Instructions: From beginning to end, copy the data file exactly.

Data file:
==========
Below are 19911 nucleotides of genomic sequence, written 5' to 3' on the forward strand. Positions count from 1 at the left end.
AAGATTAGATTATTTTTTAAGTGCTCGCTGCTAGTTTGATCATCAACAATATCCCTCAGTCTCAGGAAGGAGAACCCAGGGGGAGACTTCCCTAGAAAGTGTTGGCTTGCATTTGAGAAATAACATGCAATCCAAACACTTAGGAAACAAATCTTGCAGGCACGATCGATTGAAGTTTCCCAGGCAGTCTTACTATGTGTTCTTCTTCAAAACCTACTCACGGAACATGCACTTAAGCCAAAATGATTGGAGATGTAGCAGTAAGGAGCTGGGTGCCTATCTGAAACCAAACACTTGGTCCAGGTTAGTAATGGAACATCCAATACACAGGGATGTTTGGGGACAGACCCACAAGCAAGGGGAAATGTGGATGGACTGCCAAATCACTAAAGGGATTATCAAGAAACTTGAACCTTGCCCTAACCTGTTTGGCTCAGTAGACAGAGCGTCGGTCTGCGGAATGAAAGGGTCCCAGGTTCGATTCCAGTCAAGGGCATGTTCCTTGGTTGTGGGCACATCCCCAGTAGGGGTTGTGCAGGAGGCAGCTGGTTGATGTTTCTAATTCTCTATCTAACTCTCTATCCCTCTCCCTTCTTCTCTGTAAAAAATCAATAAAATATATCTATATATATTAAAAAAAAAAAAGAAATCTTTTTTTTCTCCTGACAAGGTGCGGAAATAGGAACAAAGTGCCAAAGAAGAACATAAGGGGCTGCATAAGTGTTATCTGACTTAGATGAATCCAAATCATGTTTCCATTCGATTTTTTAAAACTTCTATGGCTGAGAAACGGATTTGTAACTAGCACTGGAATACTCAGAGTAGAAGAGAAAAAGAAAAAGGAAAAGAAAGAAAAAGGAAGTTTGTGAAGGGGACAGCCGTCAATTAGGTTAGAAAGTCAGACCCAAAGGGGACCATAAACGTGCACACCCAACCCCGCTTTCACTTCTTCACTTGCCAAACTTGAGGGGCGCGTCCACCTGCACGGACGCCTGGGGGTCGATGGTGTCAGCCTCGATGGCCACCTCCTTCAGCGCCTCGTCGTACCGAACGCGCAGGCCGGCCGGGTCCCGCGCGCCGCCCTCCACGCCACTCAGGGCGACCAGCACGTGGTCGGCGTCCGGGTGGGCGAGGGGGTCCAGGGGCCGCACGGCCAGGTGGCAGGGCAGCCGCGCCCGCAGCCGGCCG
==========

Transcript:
Below are 19911 nucleotides of genomic sequence, written 5' to 3' on the forward strand. Positions count from 1 at the left end.
AAGATTAGATTATTTTTTAAGTGCTCGCTGCTAGTTTGATCATCAACAATATCCCTCAGTCTCAGGAAGGAGAACCCAGGGGGAGACTTCCCTAGAAAGTGTTGGCTTGCATTTGAGAAATAACATGCAATCCAAACACTTAGGAAACAAATCTTGCAGGCACGATCGATTGAAGTTTCCCAGGCAGTCTTACTATGTGTTCTTCTTCAAAACCTACTCACGGAACATGCACTTAAGCCAAAATGATTGGAGATGTAGCAGTAAGGAGCTGGGTGCCTATCTGAAACCAAACACTTGGTCCAGGTTAGTAATGGAACATCCAATACACAGGGATGTTTGGGGACAGACCCACAAGCAAGGGGAAATGTGGATGGACTGCCAAATCACTAAAGGGATTATCAAGAAACTTGAACCTTGCCCTAACCTGTTTGGCTCAGTAGACAGAGCGTCGGTCTGCGGAATGAAAGGGTCCCAGGTTCGATTCCAGTCAAGGGCATGTTCCTTGGTTGTGGGCACATCCCCAGTAGGGGTTGTGCAGGAGGCAGCTGGTTGATGTTTCTAATTCTCTATCTAACTCTCTATCCCTCTCCCTTCTTCTCTGTAAAAAATCAATAAAATATATCTATATATATTAAAAAAAAAAAAGAAATCTTTTTTTTCTCCTGACAAGGTGCGGAAATAGGAACAAAGTGCCAAAGAAGAACATAAGGGGCTGCATAAGTGTTATCTGACTTAGATGAATCCAAATCATGTTTCCATTCGATTTTTTAAAACTTCTATGGCTGAGAAACGGATTTGTAACTAGCACTGGAATACTCAGAGTAGAAGAGAAAAAGAAAAAGGAAAAGAAAGAAAAAGGAAGTTTGTGAAGGGGACAGCCGTCAATTAGGTTAGAAAGTCAGACCCAAAGGGGACCATAAACGTGCACACCCAACCCCGCTTTCACTTCTTCACTTGCCAAACTTGAGGGGCGCGTCCACCTGCACGGACGCCTGGGGGTCGATGGTGTCAGCCTCGATGGCCACCTCCTTCAGCGCCTCGTCGTACCGAACGCGCAGGCCGGCCGGGTCCCGCGCGCCGCCCTCCACGCCACTCAGGGCGACCAGCACGTGGTCGGCGTCCGGGTGGGCGAGGGGGTCCAGGGGCCGCACGGCCAGGTGGCAGGGCAGCCGCGCCCGCAGCCGGCCG